Half of homeless people have experienced traumatic brain injury: study
Roughly half of people who are homeless or in unstable housing have experienced a traumatic brain injury in their lifetime, a new study has found, with potentially severe consequences for their mental and physical health.
The study, by a group of B.C. researchers, analyzed previous research on the subject from six high-income countries including Canada, and was published Monday in the journal Lancet Public Health.
Not only did the researchers find that around half of homeless people had a traumatic brain injury (TBI) in their lifetime, they also found that one quarter had experienced a moderate or severe injury — defined as being unconscious for at least 30 minutes or a visible injury on an MRI scan with lingering disability.
By comparison, only around 22 per cent of the general population has ever experienced TBI, and only three per cent have experienced a moderate or severe brain injury.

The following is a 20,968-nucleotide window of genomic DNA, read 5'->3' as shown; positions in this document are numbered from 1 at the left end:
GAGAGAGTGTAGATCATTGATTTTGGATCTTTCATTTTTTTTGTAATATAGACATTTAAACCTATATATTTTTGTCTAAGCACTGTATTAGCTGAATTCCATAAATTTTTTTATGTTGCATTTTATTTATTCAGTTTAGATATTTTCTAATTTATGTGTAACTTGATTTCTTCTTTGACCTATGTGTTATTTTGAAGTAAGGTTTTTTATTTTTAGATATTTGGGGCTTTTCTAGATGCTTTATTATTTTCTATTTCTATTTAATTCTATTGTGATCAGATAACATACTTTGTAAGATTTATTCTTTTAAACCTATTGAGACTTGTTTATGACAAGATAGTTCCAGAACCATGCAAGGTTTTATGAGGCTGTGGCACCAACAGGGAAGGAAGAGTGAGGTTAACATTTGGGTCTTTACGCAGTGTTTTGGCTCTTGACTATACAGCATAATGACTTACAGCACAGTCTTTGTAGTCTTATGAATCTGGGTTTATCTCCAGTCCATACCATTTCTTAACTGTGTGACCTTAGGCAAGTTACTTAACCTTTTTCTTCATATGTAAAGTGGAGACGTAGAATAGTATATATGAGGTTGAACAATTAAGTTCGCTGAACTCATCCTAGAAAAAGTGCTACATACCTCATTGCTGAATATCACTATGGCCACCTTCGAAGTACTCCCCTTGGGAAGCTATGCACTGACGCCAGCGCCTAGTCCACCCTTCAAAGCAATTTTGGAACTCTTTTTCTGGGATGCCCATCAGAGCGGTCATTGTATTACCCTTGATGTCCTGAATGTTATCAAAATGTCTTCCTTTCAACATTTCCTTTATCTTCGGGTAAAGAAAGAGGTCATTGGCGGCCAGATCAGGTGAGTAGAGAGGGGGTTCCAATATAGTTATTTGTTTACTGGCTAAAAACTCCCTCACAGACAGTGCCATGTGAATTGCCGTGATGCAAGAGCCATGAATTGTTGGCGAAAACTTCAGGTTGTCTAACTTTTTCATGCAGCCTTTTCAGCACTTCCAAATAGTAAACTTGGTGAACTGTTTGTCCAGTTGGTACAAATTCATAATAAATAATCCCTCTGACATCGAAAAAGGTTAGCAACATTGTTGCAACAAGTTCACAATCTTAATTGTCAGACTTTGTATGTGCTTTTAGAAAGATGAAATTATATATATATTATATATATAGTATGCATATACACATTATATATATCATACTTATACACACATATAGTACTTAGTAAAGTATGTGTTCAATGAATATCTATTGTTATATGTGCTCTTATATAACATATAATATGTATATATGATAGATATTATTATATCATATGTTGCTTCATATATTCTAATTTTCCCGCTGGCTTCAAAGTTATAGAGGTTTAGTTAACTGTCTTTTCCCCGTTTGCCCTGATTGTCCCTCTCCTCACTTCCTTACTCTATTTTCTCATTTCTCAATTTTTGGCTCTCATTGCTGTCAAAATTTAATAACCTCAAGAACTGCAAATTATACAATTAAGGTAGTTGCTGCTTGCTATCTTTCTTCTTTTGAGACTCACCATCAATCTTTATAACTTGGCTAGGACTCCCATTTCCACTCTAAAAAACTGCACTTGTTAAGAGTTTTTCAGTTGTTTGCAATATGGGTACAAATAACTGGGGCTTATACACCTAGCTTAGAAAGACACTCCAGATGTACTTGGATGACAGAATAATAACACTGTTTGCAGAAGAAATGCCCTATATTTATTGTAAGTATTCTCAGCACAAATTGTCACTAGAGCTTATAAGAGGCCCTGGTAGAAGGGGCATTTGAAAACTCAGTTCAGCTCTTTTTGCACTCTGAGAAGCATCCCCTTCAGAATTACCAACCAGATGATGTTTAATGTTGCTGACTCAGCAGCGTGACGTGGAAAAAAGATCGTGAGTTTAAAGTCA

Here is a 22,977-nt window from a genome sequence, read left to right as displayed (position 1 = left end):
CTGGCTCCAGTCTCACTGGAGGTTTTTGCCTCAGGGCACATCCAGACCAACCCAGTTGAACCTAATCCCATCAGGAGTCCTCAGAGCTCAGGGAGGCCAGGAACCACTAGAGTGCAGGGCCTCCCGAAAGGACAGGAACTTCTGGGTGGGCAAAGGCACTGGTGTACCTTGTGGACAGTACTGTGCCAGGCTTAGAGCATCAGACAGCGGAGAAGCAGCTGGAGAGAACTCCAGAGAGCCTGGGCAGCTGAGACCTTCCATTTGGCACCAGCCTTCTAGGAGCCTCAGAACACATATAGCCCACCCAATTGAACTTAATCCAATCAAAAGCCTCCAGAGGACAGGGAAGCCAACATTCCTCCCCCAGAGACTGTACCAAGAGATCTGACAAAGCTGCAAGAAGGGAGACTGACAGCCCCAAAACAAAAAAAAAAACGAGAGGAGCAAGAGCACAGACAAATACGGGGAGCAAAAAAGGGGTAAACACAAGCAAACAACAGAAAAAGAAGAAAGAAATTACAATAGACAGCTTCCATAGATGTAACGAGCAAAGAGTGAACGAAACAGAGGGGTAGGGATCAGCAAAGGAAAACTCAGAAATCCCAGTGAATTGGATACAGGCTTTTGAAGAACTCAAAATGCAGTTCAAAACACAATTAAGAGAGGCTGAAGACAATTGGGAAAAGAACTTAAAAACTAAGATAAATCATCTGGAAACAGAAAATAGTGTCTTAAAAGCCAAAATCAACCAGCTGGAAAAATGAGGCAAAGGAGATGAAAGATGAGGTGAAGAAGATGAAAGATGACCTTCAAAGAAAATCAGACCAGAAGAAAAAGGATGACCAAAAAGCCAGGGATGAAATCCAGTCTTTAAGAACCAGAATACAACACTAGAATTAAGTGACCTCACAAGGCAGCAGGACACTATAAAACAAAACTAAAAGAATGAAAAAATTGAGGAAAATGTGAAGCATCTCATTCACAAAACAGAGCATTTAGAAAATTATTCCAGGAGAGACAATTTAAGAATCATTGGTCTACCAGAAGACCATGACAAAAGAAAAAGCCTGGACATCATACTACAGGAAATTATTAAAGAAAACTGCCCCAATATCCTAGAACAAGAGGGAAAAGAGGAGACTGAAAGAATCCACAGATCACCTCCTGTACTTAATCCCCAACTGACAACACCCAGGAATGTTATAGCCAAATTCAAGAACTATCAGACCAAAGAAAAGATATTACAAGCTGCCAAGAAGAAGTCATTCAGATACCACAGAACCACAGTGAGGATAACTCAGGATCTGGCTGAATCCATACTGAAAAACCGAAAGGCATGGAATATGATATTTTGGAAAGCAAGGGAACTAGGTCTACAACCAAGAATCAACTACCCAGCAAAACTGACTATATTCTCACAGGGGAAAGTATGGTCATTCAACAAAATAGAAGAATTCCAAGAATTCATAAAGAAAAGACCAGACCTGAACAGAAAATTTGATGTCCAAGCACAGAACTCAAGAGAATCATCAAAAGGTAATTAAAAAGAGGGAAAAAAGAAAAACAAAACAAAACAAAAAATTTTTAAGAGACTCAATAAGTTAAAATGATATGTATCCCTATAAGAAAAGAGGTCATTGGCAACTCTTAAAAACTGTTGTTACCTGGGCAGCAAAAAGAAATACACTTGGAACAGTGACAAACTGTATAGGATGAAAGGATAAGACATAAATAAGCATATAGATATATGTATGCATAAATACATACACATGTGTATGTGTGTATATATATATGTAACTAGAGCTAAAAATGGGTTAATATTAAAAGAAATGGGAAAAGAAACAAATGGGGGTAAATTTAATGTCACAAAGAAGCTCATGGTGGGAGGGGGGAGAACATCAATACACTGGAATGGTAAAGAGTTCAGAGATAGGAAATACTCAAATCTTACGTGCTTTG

“What we found with this study is a strikingly high burden of TBI in this population,” said lead study author Jacob Stubbs, a PhD candidate in the UBC psychiatry department who works with the BC Mental Health and Substance Use Services Institute.
“TBI is broadly associated with poor health and functioning in this vulnerable population.”
Traumatic brain injury is linked to a host of problems, the researchers found, including poorer reported mental health, substance abuse, suicidal ideation, and even involvement with the criminal justice system.
When a person experiences brain injury, their brain essentially bounces around in their skull, said Nathan Churchill, a scientist at St. Michael’s Hospital, causing damage to the brain tissue with a “cascade” of effects.
Issues with blood flow and swelling can lead to further damage, Churchill explained. With less severe injuries, damage can still occur at a microscopic level.
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